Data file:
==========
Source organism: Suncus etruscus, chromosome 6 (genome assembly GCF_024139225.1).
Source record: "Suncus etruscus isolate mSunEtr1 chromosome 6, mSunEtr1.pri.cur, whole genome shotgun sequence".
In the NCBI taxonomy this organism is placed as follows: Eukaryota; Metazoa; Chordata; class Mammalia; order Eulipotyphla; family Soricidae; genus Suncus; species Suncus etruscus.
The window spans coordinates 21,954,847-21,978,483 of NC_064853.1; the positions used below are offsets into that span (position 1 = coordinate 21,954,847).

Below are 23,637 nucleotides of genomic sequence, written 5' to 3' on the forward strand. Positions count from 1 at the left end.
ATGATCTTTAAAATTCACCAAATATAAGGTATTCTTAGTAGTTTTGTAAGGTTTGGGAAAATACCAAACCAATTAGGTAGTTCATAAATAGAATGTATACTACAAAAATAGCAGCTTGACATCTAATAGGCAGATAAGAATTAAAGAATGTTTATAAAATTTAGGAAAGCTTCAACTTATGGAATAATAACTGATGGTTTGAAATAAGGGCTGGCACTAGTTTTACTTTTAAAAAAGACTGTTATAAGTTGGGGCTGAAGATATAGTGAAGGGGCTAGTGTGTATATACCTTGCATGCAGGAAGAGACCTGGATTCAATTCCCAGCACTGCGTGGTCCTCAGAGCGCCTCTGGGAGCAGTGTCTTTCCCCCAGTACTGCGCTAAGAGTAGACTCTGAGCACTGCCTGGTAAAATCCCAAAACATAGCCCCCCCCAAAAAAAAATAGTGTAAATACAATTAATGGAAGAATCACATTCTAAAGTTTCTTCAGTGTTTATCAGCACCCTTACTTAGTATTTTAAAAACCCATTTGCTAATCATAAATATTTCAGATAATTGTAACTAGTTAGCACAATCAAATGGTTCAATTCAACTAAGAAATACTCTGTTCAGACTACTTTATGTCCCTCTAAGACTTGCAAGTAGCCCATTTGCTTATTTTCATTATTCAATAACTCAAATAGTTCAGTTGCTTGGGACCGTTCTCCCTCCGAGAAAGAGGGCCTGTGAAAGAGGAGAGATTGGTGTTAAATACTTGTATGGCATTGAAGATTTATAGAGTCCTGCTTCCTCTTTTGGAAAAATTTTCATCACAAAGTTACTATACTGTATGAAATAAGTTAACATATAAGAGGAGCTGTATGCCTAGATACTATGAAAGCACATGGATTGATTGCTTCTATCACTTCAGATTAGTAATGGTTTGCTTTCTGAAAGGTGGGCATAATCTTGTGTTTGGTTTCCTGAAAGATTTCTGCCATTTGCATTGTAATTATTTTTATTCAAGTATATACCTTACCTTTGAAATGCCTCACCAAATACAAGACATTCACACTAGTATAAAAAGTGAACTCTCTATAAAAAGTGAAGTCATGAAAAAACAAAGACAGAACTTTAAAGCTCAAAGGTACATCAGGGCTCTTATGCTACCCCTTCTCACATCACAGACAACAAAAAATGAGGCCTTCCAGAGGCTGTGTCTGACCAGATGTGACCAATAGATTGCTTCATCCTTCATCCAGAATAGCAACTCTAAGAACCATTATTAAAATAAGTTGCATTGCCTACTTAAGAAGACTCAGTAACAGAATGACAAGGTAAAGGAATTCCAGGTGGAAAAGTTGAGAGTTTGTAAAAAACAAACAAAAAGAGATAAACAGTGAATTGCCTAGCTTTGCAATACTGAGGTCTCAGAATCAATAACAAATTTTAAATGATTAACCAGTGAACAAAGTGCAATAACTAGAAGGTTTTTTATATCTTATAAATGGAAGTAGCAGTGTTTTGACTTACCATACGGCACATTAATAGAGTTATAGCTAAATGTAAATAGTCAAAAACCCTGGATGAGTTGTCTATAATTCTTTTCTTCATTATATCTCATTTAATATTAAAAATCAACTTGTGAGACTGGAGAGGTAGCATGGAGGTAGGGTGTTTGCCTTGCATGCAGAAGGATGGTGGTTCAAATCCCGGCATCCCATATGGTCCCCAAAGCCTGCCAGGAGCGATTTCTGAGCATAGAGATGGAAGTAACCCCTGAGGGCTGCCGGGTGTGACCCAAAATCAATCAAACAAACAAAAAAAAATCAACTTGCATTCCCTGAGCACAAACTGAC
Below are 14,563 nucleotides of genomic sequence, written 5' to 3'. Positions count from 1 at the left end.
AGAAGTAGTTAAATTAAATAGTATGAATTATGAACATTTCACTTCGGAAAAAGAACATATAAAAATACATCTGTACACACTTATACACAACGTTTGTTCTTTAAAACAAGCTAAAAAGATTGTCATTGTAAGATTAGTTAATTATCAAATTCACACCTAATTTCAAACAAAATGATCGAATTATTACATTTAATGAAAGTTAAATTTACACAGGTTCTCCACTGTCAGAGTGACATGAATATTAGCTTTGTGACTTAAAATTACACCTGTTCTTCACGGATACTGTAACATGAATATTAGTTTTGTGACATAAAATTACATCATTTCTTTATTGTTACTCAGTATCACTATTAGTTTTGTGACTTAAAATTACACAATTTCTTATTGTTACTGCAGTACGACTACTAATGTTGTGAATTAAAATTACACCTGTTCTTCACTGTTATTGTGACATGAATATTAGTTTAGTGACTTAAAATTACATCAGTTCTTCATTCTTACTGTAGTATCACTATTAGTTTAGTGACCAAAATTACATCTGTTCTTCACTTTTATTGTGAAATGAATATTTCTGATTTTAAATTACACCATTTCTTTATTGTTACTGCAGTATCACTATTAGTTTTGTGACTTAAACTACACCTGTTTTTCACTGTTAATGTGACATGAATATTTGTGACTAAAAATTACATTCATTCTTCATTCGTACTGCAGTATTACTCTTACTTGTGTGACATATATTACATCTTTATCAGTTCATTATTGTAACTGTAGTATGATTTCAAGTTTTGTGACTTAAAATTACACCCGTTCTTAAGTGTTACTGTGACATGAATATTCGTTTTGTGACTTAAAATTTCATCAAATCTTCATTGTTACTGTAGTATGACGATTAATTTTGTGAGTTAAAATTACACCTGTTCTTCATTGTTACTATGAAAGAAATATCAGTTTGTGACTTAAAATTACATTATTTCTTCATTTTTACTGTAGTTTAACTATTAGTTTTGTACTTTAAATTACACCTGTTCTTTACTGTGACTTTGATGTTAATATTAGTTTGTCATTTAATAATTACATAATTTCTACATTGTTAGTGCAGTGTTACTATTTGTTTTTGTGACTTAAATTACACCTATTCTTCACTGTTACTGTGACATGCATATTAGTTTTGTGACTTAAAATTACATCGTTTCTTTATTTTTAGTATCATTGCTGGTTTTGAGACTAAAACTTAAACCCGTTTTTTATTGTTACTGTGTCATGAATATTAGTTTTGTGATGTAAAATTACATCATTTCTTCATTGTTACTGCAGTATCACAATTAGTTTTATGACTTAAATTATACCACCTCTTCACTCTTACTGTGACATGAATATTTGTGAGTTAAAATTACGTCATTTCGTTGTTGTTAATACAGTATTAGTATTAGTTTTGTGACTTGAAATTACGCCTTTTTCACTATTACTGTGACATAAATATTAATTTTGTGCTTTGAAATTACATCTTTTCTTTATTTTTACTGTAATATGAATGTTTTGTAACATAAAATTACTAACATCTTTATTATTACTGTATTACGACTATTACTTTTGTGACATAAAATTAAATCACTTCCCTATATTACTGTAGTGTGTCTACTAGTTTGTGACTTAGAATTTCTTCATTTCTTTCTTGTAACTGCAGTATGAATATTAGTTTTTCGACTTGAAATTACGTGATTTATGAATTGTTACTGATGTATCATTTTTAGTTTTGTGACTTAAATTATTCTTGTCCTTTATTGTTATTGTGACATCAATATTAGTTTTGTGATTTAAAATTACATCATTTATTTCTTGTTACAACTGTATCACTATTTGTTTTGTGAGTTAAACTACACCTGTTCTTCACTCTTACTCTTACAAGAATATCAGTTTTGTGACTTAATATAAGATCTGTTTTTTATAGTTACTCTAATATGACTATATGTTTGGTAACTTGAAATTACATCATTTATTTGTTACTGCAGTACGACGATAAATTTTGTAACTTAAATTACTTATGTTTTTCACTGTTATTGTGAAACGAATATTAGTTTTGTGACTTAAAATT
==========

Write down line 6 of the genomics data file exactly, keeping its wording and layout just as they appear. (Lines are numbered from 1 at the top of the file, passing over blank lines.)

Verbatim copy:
ATGATCTTTAAAATTCACCAAATATAAGGTATTCTTAGTAGTTTTGTAAGGTTTGGGAAAATACCAAACCAATTAGGTAGTTCATAAATAGAATGTATACTACAAAAATAGCAGCTTGACATCTAATAGGCAGATAAGAATTAAAGAATGTTTATAAAATTTAGGAAAGCTTCAACTTATGGAATAATAACTGATGGTTTGAAATAAGGGCTGGCACTAGTTTTACTTTTAAAAAAGACTGTTATAAGTTGGGGCTGAAGATATAGTGAAGGGGCTAGTGTGTATATACCTTGCATGCAGGAAGAGACCTGGATTCAATTCCCAGCACTGCGTGGTCCTCAGAGCGCCTCTGGGAGCAGTGTCTTTCCCCCAGTACTGCGCTAAGAGTAGACTCTGAGCACTGCCTGGTAAAATCCCAAAACATAGCCCCCCCCAAAAAAAAATAGTGTAAATACAATTAATGGAAGAATCACATTCTAAAGTTTCTTCAGTGTTTATCAGCACCCTTACTTAGTATTTTAAAAACCCATTTGCTAATCATAAATATTTCAGATAATTGTAACTAGTTAGCACAATCAAATGGTTCAATTCAACTAAGAAATACTCTGTTCAGACTACTTTATGTCCCTCTAAGACTTGCAAGTAGCCCATTTGCTTATTTTCATTATTCAATAACTCAAATAGTTCAGTTGCTTGGGACCGTTCTCCCTCCGAGAAAGAGGGCCTGTGAAAGAGGAGAGATTGGTGTTAAATACTTGTATGGCATTGAAGATTTATAGAGTCCTGCTTCCTCTTTTGGAAAAATTTTCATCACAAAGTTACTATACTGTATGAAATAAGTTAACATATAAGAGGAGCTGTATGCCTAGATACTATGAAAGCACATGGATTGATTGCTTCTATCACTTCAGATTAGTAATGGTTTGCTTTCTGAAAGGTGGGCATAATCTTGTGTTTGGTTTCCTGAAAGATTTCTGCCATTTGCATTGTAATTATTTTTATTCAAGTATATACCTTACCTTTGAAATGCCTCACCAAATACAAGACATTCACACTAGTATAAAAAGTGAACTCTCTATAAAAAGTGAAGTCATGAAAAAACAAAGACAGAACTTTAAAGCTCAAAGGTACATCAGGGCTCTTATGCTACCCCTTCTCACATCACAGACAACAAAAAATGAGGCCTTCCAGAGGCTGTGTCTGACCAGATGTGACCAATAGATTGCTTCATCCTTCATCCAGAATAGCAACTCTAAGAACCATTATTAAAATAAGTTGCATTGCCTACTTAAGAAGACTCAGTAACAGAATGACAAGGTAAAGGAATTCCAGGTGGAAAAGTTGAGAGTTTGTAAAAAACAAACAAAAAGAGATAAACAGTGAATTGCCTAGCTTTGCAATACTGAGGTCTCAGAATCAATAACAAATTTTAAATGATTAACCAGTGAACAAAGTGCAATAACTAGAAGGTTTTTTATATCTTATAAATGGAAGTAGCAGTGTTTTGACTTACCATACGGCACATTAATAGAGTTATAGCTAAATGTAAATAGTCAAAAACCCTGGATGAGTTGTCTATAATTCTTTTCTTCATTATATCTCATTTAATATTAAAAATCAACTTGTGAGACTGGAGAGGTAGCATGGAGGTAGGGTGTTTGCCTTGCATGCAGAAGGATGGTGGTTCAAATCCCGGCATCCCATATGGTCCCCAAAGCCTGCCAGGAGCGATTTCTGAGCATAGAGATGGAAGTAACCCCTGAGGGCTGCCGGGTGTGACCCAAAATCAATCAAACAAACAAAAAAAAATCAACTTGCATTCCCTGAGCACAAACTGAC